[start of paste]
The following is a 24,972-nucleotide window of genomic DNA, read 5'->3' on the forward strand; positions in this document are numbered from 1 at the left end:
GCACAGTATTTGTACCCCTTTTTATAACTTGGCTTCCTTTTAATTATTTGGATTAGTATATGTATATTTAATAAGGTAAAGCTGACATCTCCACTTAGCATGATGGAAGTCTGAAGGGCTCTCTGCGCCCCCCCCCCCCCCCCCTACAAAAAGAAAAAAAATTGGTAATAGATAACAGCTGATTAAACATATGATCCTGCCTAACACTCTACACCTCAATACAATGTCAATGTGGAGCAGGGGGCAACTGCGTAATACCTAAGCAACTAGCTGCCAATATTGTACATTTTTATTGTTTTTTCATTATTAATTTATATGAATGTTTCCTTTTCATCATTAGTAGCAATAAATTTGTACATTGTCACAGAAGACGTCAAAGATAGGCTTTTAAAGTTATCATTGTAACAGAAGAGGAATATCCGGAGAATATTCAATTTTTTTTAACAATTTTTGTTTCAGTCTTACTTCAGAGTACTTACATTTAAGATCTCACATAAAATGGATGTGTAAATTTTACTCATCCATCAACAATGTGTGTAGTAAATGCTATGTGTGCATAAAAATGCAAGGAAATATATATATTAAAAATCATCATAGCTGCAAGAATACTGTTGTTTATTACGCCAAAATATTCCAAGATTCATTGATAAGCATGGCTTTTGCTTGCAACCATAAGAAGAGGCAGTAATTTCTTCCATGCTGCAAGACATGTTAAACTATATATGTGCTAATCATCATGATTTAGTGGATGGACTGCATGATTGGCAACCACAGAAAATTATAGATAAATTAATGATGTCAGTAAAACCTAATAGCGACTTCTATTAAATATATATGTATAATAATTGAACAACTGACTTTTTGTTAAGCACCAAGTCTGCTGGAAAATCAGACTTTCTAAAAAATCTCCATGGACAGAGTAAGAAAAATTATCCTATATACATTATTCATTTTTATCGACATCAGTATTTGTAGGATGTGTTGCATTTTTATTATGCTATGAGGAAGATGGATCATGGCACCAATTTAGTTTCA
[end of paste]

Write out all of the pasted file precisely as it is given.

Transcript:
The following is a 24,972-nucleotide window of genomic DNA, read 5'->3' on the forward strand; positions in this document are numbered from 1 at the left end:
GCACAGTATTTGTACCCCTTTTTATAACTTGGCTTCCTTTTAATTATTTGGATTAGTATATGTATATTTAATAAGGTAAAGCTGACATCTCCACTTAGCATGATGGAAGTCTGAAGGGCTCTCTGCGCCCCCCCCCCCCCCCCCTACAAAAAGAAAAAAAATTGGTAATAGATAACAGCTGATTAAACATATGATCCTGCCTAACACTCTACACCTCAATACAATGTCAATGTGGAGCAGGGGGCAACTGCGTAATACCTAAGCAACTAGCTGCCAATATTGTACATTTTTATTGTTTTTTCATTATTAATTTATATGAATGTTTCCTTTTCATCATTAGTAGCAATAAATTTGTACATTGTCACAGAAGACGTCAAAGATAGGCTTTTAAAGTTATCATTGTAACAGAAGAGGAATATCCGGAGAATATTCAATTTTTTTTAACAATTTTTGTTTCAGTCTTACTTCAGAGTACTTACATTTAAGATCTCACATAAAATGGATGTGTAAATTTTACTCATCCATCAACAATGTGTGTAGTAAATGCTATGTGTGCATAAAAATGCAAGGAAATATATATATTAAAAATCATCATAGCTGCAAGAATACTGTTGTTTATTACGCCAAAATATTCCAAGATTCATTGATAAGCATGGCTTTTGCTTGCAACCATAAGAAGAGGCAGTAATTTCTTCCATGCTGCAAGACATGTTAAACTATATATGTGCTAATCATCATGATTTAGTGGATGGACTGCATGATTGGCAACCACAGAAAATTATAGATAAATTAATGATGTCAGTAAAACCTAATAGCGACTTCTATTAAATATATATGTATAATAATTGAACAACTGACTTTTTGTTAAGCACCAAGTCTGCTGGAAAATCAGACTTTCTAAAAAATCTCCATGGACAGAGTAAGAAAAATTATCCTATATACATTATTCATTTTTATCGACATCAGTATTTGTAGGATGTGTTGCATTTTTATTATGCTATGAGGAAGATGGATCATGGCACCAATTTAGTTTCA